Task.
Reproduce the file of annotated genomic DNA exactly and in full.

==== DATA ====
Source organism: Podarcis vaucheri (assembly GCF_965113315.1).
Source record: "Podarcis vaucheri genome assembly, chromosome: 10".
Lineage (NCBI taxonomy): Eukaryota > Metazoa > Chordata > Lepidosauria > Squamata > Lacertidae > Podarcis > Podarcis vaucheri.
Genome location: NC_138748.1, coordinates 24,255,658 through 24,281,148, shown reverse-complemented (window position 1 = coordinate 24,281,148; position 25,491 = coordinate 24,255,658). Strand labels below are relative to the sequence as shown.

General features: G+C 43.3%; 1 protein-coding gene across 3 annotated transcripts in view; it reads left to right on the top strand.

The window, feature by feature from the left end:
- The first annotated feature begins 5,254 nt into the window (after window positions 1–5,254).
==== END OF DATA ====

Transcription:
Source organism: Podarcis vaucheri (assembly GCF_965113315.1).
Source record: "Podarcis vaucheri genome assembly, chromosome: 10".
Lineage (NCBI taxonomy): Eukaryota > Metazoa > Chordata > Lepidosauria > Squamata > Lacertidae > Podarcis > Podarcis vaucheri.
Genome location: NC_138748.1, coordinates 24,255,658 through 24,281,148, shown reverse-complemented (window position 1 = coordinate 24,281,148; position 25,491 = coordinate 24,255,658). Strand labels below are relative to the sequence as shown.

General features: G+C 43.3%; 1 protein-coding gene across 3 annotated transcripts in view; it reads left to right on the top strand.

The window, feature by feature from the left end:
- The first annotated feature begins 5,254 nt into the window (after window positions 1–5,254).